Harry Allen's All Star New York Saxophone Band: The Candy Men

Jack Bowers By

Sign in to view read count
Harry Allen's All Star New York Saxophone Band: The Candy Men At times, there is something to be said for glancing backward while moving forward, for saluting the past while embracing the present. In 1973, the Carpenters recorded another in a long series of hit songs, "Yesterday Once More," which noted how the past often parallels the present. Sometimes revisiting bygone days is a good thing; at other times, not so much. On his new album The Candy Men, tenor saxophonist Harry Allen delves even further into the murkiness of time to reclaim his "yesterday," modeling the ensemble's "all-star" reed section on the three-tenor-plus-baritone-sax framework made popular by Woody Herman's Second Herd in 1947-48 and generally known in musical circles as the "Four Brothers sound." Is that a good thing? Opinions may vary, but here is one unequivocal "yes" vote.

Allen raises the curtain, appropriately enough, with the iconic "Four Brothers," using not Jimmy Giuffre's classic chart but an arrangement by Al Cohn written for a later album, The Four Brothers . . . Together Again! While the solo order on various tracks isn't disclosed on the jacket or in Marc Myers' otherwise splendid liner notes, the ultra-smooth Allen and baritone Gary Smulyan are rather easy to pinpoint, and while tenors Grant Stewart and Eric Alexander are far closer in phrasing and perception, they too can be separated with due diligence. On "Four Brothers," the order seems to be Stewart, Allen, Alexander and Smulyan, after which everyone trades fours. Allen arranged every other track, starting with his own mid-tempo groover, "The One for You," on which the familiar Four Brothers sound precedes engaging solos by Smulyan, Alexander, Stewart and Allen (in that order; fingers crossed).

There's an "Early Autumn" vibe to the lovely ballad "How Are Things in Glocca Morra," a Bill Holman-inspired ambience to "After You've Gone" (not unlike the high-voltage chart Holman wrote for the Herman Herd in the mid-50s). Pianist Rossano Sportiello and drummer Kevin Kanner take their first solos here, proving that the term "all-star" doesn't apply merely to the saxophones. Indeed, the rhythm section (Sportiello, Kanner, bassist Joel Forbes) is sharp and persuasive throughout. Alexander is especially inspired on "I Wished on the Moon" and another of Allen's originals, the earnestly swinging "Blues in the Morning," which lead to the opulent "I Can See Forever," co-written by Allen and frequent collaborator Judy Carmichael (who also co-authored "The One for You").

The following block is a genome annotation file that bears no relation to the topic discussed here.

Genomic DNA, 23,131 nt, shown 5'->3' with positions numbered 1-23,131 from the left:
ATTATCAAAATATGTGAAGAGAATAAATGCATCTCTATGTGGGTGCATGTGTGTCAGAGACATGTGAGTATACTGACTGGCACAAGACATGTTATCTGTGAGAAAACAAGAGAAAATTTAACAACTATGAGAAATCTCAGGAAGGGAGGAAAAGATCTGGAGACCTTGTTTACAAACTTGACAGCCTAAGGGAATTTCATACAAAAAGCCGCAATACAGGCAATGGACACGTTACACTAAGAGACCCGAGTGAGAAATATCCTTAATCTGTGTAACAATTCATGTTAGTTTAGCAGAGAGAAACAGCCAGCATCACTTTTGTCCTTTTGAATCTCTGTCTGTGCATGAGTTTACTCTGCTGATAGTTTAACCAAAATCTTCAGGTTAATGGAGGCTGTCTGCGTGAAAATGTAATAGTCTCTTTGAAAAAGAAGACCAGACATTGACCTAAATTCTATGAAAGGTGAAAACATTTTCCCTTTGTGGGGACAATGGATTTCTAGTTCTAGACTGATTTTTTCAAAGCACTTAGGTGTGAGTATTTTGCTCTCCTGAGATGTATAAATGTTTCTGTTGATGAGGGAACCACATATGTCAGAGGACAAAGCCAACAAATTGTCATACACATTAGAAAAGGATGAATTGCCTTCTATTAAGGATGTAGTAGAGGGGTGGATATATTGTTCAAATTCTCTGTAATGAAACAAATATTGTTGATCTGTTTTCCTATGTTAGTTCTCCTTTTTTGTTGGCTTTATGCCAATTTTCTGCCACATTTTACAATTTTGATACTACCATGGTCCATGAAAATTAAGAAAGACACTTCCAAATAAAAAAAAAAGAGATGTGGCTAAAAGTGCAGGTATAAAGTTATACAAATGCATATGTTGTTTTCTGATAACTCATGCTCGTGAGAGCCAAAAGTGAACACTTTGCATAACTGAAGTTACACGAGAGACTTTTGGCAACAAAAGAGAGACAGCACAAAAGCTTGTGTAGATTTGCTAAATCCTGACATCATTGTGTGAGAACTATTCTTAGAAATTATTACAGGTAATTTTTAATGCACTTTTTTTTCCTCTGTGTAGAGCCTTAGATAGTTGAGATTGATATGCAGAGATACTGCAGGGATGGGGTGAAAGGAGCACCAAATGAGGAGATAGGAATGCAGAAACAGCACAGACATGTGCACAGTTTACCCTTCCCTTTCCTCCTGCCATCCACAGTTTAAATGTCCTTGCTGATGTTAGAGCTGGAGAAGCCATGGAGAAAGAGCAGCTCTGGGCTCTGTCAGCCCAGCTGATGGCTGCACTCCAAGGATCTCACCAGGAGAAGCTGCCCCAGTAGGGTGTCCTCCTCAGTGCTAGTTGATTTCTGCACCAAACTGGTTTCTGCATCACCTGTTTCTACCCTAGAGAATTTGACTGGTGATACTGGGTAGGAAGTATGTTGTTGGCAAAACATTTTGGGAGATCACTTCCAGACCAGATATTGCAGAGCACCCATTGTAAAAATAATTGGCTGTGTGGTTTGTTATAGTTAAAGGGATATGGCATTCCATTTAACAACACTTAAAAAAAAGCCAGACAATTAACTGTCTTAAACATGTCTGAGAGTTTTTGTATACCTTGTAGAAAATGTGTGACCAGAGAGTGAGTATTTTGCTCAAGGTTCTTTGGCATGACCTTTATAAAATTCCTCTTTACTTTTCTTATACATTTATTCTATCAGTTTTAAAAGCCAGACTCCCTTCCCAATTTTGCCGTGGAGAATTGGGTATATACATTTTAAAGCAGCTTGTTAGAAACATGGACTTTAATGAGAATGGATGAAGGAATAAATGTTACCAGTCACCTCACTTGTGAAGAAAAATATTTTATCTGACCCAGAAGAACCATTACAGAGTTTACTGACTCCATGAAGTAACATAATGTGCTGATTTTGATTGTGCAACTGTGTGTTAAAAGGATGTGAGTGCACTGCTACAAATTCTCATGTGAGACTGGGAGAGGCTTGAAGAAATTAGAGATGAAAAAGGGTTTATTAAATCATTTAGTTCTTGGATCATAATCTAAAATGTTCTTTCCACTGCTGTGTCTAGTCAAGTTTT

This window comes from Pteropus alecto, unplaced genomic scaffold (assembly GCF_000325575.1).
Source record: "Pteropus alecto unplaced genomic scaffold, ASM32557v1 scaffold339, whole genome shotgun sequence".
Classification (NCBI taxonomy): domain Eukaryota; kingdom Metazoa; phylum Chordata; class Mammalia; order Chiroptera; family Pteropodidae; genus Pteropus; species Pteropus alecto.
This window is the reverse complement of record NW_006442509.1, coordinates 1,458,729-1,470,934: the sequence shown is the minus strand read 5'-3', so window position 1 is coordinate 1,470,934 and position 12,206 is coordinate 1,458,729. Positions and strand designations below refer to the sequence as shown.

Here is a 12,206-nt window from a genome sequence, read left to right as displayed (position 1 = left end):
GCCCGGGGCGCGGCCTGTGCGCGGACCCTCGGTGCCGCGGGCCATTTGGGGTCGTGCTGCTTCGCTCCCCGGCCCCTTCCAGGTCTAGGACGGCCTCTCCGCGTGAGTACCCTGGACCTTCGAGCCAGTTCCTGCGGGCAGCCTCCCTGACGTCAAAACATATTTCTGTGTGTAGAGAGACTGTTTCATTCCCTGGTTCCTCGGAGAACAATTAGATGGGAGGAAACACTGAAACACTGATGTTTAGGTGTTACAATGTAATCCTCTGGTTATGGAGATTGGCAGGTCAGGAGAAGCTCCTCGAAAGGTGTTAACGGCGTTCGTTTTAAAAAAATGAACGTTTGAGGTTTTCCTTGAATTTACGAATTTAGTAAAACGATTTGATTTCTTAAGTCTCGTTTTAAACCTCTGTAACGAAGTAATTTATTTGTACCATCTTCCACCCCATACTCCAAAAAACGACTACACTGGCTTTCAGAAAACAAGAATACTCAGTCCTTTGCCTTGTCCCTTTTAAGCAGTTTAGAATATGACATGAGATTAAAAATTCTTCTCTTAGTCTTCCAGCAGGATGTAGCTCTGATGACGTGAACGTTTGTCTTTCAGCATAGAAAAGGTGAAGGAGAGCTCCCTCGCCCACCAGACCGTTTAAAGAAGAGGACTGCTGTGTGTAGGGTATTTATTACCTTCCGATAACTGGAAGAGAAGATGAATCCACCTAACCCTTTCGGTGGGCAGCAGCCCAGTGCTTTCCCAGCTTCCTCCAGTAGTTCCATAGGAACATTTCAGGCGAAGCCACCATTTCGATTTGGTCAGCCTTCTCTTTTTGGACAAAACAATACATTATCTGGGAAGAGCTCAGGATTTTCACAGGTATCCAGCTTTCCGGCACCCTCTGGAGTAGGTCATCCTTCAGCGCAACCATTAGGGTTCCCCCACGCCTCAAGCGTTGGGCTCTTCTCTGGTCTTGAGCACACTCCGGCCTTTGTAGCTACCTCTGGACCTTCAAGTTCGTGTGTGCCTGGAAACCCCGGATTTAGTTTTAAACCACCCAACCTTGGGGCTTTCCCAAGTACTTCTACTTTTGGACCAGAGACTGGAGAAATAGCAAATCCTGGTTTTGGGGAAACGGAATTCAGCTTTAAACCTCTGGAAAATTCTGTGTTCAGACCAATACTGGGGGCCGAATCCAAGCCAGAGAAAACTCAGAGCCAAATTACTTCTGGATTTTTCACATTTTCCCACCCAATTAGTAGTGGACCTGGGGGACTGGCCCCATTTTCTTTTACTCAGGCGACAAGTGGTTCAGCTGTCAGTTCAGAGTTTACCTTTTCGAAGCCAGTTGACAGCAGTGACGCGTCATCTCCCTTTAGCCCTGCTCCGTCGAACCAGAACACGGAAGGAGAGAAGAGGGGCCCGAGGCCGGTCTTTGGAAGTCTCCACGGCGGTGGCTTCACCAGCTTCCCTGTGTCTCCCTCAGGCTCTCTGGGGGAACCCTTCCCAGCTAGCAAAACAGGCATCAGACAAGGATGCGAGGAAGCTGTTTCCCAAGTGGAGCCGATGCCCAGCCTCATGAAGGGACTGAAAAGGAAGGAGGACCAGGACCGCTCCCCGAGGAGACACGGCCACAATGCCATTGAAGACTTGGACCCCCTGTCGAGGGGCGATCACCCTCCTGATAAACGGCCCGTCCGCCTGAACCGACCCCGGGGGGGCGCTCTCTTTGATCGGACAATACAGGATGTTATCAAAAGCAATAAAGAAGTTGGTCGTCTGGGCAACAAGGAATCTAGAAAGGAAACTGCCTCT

And what would a Four Brothers salute be without at least one song by the great Zoot Sims? The gem chosen here is Sims / Gerry Mulligan's "The Red Door," a seductive swinger with solos to match by the reeds and Sportiello. There's more of the same on "The Candy Man" (a huge hit for Sammy Davis Jr. back in the day), Allen's breezy, Cohn-like "So There," Rodgers and Hart's plaintive "Nobody's Heart (Belongs to Me)" and the gently loping finale, "The Party's Over," introduced by the incomparable Judy Holliday in the Broadway smash Bells Are Ringing. While the reason for its title isn't laid bare, there's no doubt that The Candy Men is one sweet album from start to finish. As for the designation "all-star," one's customary reaction is to reach for the nearest grain of salt. No need for that here, as Allen's all-stars more than warrant the name. An appetizing banquet for lovers of jazz in its past and present tense.

Track Listing: Four Brothers; The One For You; How Are Things in Glocca Morra?; After You've Gone; I Wished On the Moon; Blues in the Morning; I Can See Forever; The Red Door; The Candy Man; So There; Nobody's Heart; The Party's Over.

Personnel: Harry Allen: tenor saxophone; Eric Alexander: tenor saxophone; Grant Stewart: tenor saxophone; Gary Smulyan: baritone saxophone; Rossano Sportiello: piano; Joel Forbes: bass; Kevin Kanner: drums.

Title: The Candy Men | Year Released: 2016 | Record Label: Arbor Records


comments powered by Disqus

More Articles

Read Towards Language CD/LP/Track Review Towards Language
by John Eyles
Published: June 23, 2017
Read The Romeo and Juliet Project CD/LP/Track Review The Romeo and Juliet Project
by Jack Bowers
Published: June 23, 2017
Read Saluting Sgt. Pepper CD/LP/Track Review Saluting Sgt. Pepper
by Roger Farbey
Published: June 23, 2017
Read Crystal Machine CD/LP/Track Review Crystal Machine
by Glenn Astarita
Published: June 23, 2017
Read Saluting Sgt. Pepper CD/LP/Track Review Saluting Sgt. Pepper
by Karl Ackermann
Published: June 22, 2017
Read Thick as Thieves CD/LP/Track Review Thick as Thieves
by Jack Bowers
Published: June 22, 2017
Read "King For A Day" CD/LP/Track Review King For A Day
by Glenn Astarita
Published: June 3, 2017
Read "Il Dodicesimo Nano" CD/LP/Track Review Il Dodicesimo Nano
by Jim Olin
Published: January 10, 2017
Read "Lookin' East" CD/LP/Track Review Lookin' East
by Jack Bowers
Published: April 22, 2017
Read "Ocean of Storms" CD/LP/Track Review Ocean of Storms
by C. Michael Bailey
Published: February 4, 2017
Read "Untitled" CD/LP/Track Review Untitled
by Jack Bowers
Published: October 13, 2016
Read "What's Wrong" CD/LP/Track Review What's Wrong
by John Sharpe
Published: December 2, 2016

Join the staff. Writers Wanted!

Develop a column, write album reviews, cover live shows, or conduct interviews.